industry to limit the free flow of information.
But laws are there to be broken, and so are protocols of restriction such as encryption. These were
only ever delaying tactics, meant to shore up old
monopoly business for a bit longer. The battle to
free information was the battle that the forces of
détournement largely won. Our defeat lay elsewhere.
While the old culture industries tried to put information back into the property form, there were
other kinds of strategy afoot. The winners were not
the old culture industries but what I call the vulture
industries. Their strategy was not to try to stop the
flow of free information but rather to see it as an
environment to be leveraged in the service of creating a new kind of business. “Let the data roam free!”
says the vulture industry (while quietly guarding
their own patents and trademarks). What they aim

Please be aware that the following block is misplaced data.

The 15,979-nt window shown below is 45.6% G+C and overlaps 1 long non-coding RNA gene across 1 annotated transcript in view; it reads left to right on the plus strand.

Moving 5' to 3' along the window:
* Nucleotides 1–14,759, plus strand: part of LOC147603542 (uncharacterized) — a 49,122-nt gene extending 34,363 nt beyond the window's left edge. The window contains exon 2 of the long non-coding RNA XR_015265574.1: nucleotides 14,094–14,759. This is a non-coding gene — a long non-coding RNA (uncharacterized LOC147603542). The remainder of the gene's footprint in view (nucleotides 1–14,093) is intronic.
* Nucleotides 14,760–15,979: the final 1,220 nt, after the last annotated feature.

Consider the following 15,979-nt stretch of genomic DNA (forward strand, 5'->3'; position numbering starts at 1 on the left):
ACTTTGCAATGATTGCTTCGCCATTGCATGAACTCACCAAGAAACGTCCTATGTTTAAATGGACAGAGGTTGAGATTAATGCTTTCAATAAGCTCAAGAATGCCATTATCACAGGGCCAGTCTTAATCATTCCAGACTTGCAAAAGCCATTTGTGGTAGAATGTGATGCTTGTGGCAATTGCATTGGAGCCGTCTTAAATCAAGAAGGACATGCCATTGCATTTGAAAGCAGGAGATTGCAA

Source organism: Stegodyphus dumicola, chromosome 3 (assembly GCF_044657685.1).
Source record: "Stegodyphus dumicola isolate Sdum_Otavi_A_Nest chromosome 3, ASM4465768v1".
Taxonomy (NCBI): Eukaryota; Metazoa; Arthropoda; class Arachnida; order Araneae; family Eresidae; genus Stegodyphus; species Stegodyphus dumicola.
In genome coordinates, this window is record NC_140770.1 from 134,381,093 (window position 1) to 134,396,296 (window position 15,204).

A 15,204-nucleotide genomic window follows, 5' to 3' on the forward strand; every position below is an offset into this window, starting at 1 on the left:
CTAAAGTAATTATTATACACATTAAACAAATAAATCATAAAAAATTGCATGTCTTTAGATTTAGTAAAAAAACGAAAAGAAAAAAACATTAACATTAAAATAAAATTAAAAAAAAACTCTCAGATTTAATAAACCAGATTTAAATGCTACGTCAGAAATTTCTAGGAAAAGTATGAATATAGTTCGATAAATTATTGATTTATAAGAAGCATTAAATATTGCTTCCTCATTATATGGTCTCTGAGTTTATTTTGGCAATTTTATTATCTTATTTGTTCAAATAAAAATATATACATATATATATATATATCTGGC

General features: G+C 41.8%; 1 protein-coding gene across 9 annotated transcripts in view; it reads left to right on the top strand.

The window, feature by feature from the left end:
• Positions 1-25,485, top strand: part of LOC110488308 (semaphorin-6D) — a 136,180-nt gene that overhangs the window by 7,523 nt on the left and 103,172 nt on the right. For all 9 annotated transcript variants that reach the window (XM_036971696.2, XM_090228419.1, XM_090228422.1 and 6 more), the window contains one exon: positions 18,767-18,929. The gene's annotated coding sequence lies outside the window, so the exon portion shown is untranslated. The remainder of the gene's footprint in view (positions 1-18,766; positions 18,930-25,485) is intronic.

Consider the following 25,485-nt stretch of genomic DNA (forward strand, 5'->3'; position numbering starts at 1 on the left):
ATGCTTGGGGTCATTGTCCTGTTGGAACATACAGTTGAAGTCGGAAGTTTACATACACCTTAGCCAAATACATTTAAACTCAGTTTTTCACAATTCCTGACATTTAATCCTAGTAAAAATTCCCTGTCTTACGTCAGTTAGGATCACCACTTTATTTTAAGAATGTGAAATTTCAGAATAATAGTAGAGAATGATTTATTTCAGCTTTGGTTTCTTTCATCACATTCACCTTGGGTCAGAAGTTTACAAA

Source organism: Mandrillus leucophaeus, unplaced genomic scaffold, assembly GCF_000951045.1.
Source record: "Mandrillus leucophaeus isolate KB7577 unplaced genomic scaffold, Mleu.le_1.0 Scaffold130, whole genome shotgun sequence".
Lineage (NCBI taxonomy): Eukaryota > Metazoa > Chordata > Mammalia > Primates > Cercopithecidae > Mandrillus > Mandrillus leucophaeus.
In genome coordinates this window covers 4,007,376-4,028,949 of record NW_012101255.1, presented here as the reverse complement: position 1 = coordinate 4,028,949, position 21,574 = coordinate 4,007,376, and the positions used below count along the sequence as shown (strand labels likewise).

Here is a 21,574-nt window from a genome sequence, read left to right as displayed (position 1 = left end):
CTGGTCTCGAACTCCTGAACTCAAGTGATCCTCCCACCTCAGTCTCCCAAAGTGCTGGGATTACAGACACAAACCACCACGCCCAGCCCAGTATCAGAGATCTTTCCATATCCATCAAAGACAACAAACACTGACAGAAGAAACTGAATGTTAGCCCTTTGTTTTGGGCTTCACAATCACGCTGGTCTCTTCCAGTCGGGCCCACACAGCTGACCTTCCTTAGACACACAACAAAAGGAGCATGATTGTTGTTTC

to control is the metadata.
It’s a new kind of exploitation, one based on an
unequal exchange of information. You can have the
little scraps of détournement that you desire, in exchange for performing

ial factory, as the autonomists call it.
This is more like a social boudoir. The whole of social
space is in some indeterminate state between public
and private. Some of your information is private to
other people. But pretty much all of it is owned by
the vulture industry — and via them ends up in the
hands of the surveillance state.
So this is how we lost the war. Making information free seemed like a good idea at the time. Indeed, one way of seeing what transpired is that we
forced the ruling class to come up with these new
strategies in response to our own self-organizing
activities. Their actions are reactions to our initiatives. In this sense the autonomists are right, only
it was not so much the actions of the working class
to which the ruling class had to respond in this case,
as what I call the hacker class. They had to recuperate a whole social movement, and they did. So our
tactics have to change.
In the past we were acting like data-punks. Not
so much “here’s three chords, now form your band.”
More like: “Here’s three gigs, now go form your autonomous art collective.” The new tactic might be
more question of being metadata-punks. On the one
hand, it is about freeing information about information rather than the information itself. We need